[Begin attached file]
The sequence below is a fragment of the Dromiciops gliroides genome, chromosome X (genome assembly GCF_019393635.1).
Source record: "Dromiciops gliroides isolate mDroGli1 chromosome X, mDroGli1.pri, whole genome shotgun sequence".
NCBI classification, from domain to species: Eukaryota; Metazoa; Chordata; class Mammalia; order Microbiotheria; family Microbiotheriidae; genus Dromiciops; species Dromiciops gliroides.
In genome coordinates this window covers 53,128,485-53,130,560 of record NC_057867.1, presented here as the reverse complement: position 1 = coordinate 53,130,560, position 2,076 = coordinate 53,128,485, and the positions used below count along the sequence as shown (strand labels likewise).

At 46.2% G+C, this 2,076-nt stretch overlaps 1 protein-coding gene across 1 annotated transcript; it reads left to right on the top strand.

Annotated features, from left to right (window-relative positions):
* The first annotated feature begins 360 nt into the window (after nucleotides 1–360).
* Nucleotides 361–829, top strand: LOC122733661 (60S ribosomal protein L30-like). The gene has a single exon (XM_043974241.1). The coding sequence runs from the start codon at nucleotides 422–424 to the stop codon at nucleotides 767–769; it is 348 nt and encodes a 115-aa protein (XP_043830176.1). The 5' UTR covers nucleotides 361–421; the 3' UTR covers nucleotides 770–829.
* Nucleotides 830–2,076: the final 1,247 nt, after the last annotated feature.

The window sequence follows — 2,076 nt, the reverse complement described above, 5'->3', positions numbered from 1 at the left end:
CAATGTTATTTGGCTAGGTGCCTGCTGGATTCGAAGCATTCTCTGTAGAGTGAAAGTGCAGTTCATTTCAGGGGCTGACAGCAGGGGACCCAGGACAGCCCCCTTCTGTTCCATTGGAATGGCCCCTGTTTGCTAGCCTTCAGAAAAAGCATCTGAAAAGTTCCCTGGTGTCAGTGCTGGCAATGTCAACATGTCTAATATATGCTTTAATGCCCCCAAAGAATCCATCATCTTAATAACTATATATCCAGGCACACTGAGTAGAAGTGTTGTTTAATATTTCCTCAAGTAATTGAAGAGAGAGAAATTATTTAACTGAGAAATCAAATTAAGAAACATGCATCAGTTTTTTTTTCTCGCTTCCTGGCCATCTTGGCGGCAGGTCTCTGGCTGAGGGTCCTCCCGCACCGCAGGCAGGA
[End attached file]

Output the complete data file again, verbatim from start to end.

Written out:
The sequence below is a fragment of the Dromiciops gliroides genome, chromosome X (genome assembly GCF_019393635.1).
Source record: "Dromiciops gliroides isolate mDroGli1 chromosome X, mDroGli1.pri, whole genome shotgun sequence".
NCBI classification, from domain to species: Eukaryota; Metazoa; Chordata; class Mammalia; order Microbiotheria; family Microbiotheriidae; genus Dromiciops; species Dromiciops gliroides.
In genome coordinates this window covers 53,128,485-53,130,560 of record NC_057867.1, presented here as the reverse complement: position 1 = coordinate 53,130,560, position 2,076 = coordinate 53,128,485, and the positions used below count along the sequence as shown (strand labels likewise).

At 46.2% G+C, this 2,076-nt stretch overlaps 1 protein-coding gene across 1 annotated transcript; it reads left to right on the top strand.

Annotated features, from left to right (window-relative positions):
* The first annotated feature begins 360 nt into the window (after nucleotides 1–360).
* Nucleotides 361–829, top strand: LOC122733661 (60S ribosomal protein L30-like). The gene has a single exon (XM_043974241.1). The coding sequence runs from the start codon at nucleotides 422–424 to the stop codon at nucleotides 767–769; it is 348 nt and encodes a 115-aa protein (XP_043830176.1). The 5' UTR covers nucleotides 361–421; the 3' UTR covers nucleotides 770–829.
* Nucleotides 830–2,076: the final 1,247 nt, after the last annotated feature.

The window sequence follows — 2,076 nt, the reverse complement described above, 5'->3', positions numbered from 1 at the left end:
CAATGTTATTTGGCTAGGTGCCTGCTGGATTCGAAGCATTCTCTGTAGAGTGAAAGTGCAGTTCATTTCAGGGGCTGACAGCAGGGGACCCAGGACAGCCCCCTTCTGTTCCATTGGAATGGCCCCTGTTTGCTAGCCTTCAGAAAAAGCATCTGAAAAGTTCCCTGGTGTCAGTGCTGGCAATGTCAACATGTCTAATATATGCTTTAATGCCCCCAAAGAATCCATCATCTTAATAACTATATATCCAGGCACACTGAGTAGAAGTGTTGTTTAATATTTCCTCAAGTAATTGAAGAGAGAGAAATTATTTAACTGAGAAATCAAATTAAGAAACATGCATCAGTTTTTTTTTCTCGCTTCCTGGCCATCTTGGCGGCAGGTCTCTGGCTGAGGGTCCTCCCGCACCGCAGGCAGGA